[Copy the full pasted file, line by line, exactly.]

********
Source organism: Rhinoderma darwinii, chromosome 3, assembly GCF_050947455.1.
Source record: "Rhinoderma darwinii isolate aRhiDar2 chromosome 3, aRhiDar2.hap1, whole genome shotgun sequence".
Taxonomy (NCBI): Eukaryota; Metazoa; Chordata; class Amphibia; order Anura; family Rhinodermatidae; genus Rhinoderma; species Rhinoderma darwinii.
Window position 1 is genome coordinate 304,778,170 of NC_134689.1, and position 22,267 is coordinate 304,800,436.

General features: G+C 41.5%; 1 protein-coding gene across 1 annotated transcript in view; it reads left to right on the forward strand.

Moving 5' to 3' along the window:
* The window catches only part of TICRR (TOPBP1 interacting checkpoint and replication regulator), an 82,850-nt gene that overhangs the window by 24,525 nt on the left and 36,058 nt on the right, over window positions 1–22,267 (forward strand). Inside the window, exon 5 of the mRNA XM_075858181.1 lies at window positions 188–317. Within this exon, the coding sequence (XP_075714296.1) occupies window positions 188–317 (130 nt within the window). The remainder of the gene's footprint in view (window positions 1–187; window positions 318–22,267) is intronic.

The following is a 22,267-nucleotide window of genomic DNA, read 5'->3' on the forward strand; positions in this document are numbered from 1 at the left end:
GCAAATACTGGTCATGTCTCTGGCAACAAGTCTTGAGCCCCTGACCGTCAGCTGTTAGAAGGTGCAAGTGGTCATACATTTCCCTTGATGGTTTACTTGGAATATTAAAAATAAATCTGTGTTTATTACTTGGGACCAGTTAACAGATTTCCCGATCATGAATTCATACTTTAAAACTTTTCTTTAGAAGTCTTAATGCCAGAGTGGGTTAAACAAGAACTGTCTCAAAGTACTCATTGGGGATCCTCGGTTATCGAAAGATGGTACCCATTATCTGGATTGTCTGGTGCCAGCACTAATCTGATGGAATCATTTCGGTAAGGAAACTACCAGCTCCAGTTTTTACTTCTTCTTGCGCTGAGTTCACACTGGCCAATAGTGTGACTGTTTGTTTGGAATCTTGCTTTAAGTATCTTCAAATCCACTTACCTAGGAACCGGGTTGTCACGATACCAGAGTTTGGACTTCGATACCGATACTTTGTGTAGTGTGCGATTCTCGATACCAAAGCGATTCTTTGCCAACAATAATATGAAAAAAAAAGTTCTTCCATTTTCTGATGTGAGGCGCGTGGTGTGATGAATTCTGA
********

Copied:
Source organism: Rhinoderma darwinii, chromosome 3, assembly GCF_050947455.1.
Source record: "Rhinoderma darwinii isolate aRhiDar2 chromosome 3, aRhiDar2.hap1, whole genome shotgun sequence".
Taxonomy (NCBI): Eukaryota; Metazoa; Chordata; class Amphibia; order Anura; family Rhinodermatidae; genus Rhinoderma; species Rhinoderma darwinii.
Window position 1 is genome coordinate 304,778,170 of NC_134689.1, and position 22,267 is coordinate 304,800,436.

General features: G+C 41.5%; 1 protein-coding gene across 1 annotated transcript in view; it reads left to right on the forward strand.

Moving 5' to 3' along the window:
* The window catches only part of TICRR (TOPBP1 interacting checkpoint and replication regulator), an 82,850-nt gene that overhangs the window by 24,525 nt on the left and 36,058 nt on the right, over window positions 1–22,267 (forward strand). Inside the window, exon 5 of the mRNA XM_075858181.1 lies at window positions 188–317. Within this exon, the coding sequence (XP_075714296.1) occupies window positions 188–317 (130 nt within the window). The remainder of the gene's footprint in view (window positions 1–187; window positions 318–22,267) is intronic.

The following is a 22,267-nucleotide window of genomic DNA, read 5'->3' on the forward strand; positions in this document are numbered from 1 at the left end:
GCAAATACTGGTCATGTCTCTGGCAACAAGTCTTGAGCCCCTGACCGTCAGCTGTTAGAAGGTGCAAGTGGTCATACATTTCCCTTGATGGTTTACTTGGAATATTAAAAATAAATCTGTGTTTATTACTTGGGACCAGTTAACAGATTTCCCGATCATGAATTCATACTTTAAAACTTTTCTTTAGAAGTCTTAATGCCAGAGTGGGTTAAACAAGAACTGTCTCAAAGTACTCATTGGGGATCCTCGGTTATCGAAAGATGGTACCCATTATCTGGATTGTCTGGTGCCAGCACTAATCTGATGGAATCATTTCGGTAAGGAAACTACCAGCTCCAGTTTTTACTTCTTCTTGCGCTGAGTTCACACTGGCCAATAGTGTGACTGTTTGTTTGGAATCTTGCTTTAAGTATCTTCAAATCCACTTACCTAGGAACCGGGTTGTCACGATACCAGAGTTTGGACTTCGATACCGATACTTTGTGTAGTGTGCGATTCTCGATACCAAAGCGATTCTTTGCCAACAATAATATGAAAAAAAAAGTTCTTCCATTTTCTGATGTGAGGCGCGTGGTGTGATGAATTCTGA